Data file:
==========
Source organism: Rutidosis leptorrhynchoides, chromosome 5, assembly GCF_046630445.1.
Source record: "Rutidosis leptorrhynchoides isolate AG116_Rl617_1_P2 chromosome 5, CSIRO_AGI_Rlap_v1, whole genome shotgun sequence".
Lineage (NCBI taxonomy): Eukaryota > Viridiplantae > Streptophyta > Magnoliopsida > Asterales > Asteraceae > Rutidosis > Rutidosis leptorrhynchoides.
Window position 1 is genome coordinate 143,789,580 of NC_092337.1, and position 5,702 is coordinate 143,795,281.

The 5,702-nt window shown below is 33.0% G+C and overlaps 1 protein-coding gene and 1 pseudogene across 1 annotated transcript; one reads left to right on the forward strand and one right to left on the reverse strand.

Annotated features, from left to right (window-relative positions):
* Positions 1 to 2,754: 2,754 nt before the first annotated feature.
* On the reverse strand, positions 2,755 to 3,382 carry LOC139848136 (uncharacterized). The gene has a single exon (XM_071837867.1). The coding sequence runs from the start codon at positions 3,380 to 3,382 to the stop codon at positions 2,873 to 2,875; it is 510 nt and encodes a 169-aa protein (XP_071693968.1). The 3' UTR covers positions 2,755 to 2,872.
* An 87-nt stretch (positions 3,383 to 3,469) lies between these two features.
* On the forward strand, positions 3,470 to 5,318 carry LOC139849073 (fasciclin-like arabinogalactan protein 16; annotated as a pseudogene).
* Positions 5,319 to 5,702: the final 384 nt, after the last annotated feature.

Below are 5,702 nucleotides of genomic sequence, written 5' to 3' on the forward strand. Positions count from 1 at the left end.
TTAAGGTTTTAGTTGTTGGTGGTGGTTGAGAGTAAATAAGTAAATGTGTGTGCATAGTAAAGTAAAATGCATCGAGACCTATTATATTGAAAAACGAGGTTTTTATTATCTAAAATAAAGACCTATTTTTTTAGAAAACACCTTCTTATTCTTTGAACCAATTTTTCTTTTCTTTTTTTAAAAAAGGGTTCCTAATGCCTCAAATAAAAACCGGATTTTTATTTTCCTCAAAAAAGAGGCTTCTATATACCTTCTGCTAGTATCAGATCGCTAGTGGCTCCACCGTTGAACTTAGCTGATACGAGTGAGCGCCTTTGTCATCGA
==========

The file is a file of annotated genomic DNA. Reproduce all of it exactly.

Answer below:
Source organism: Rutidosis leptorrhynchoides, chromosome 5, assembly GCF_046630445.1.
Source record: "Rutidosis leptorrhynchoides isolate AG116_Rl617_1_P2 chromosome 5, CSIRO_AGI_Rlap_v1, whole genome shotgun sequence".
Lineage (NCBI taxonomy): Eukaryota > Viridiplantae > Streptophyta > Magnoliopsida > Asterales > Asteraceae > Rutidosis > Rutidosis leptorrhynchoides.
Window position 1 is genome coordinate 143,789,580 of NC_092337.1, and position 5,702 is coordinate 143,795,281.

The 5,702-nt window shown below is 33.0% G+C and overlaps 1 protein-coding gene and 1 pseudogene across 1 annotated transcript; one reads left to right on the forward strand and one right to left on the reverse strand.

Annotated features, from left to right (window-relative positions):
* Positions 1 to 2,754: 2,754 nt before the first annotated feature.
* On the reverse strand, positions 2,755 to 3,382 carry LOC139848136 (uncharacterized). The gene has a single exon (XM_071837867.1). The coding sequence runs from the start codon at positions 3,380 to 3,382 to the stop codon at positions 2,873 to 2,875; it is 510 nt and encodes a 169-aa protein (XP_071693968.1). The 3' UTR covers positions 2,755 to 2,872.
* An 87-nt stretch (positions 3,383 to 3,469) lies between these two features.
* On the forward strand, positions 3,470 to 5,318 carry LOC139849073 (fasciclin-like arabinogalactan protein 16; annotated as a pseudogene).
* Positions 5,319 to 5,702: the final 384 nt, after the last annotated feature.

Below are 5,702 nucleotides of genomic sequence, written 5' to 3' on the forward strand. Positions count from 1 at the left end.
TTAAGGTTTTAGTTGTTGGTGGTGGTTGAGAGTAAATAAGTAAATGTGTGTGCATAGTAAAGTAAAATGCATCGAGACCTATTATATTGAAAAACGAGGTTTTTATTATCTAAAATAAAGACCTATTTTTTTAGAAAACACCTTCTTATTCTTTGAACCAATTTTTCTTTTCTTTTTTTAAAAAAGGGTTCCTAATGCCTCAAATAAAAACCGGATTTTTATTTTCCTCAAAAAAGAGGCTTCTATATACCTTCTGCTAGTATCAGATCGCTAGTGGCTCCACCGTTGAACTTAGCTGATACGAGTGAGCGCCTTTGTCATCGA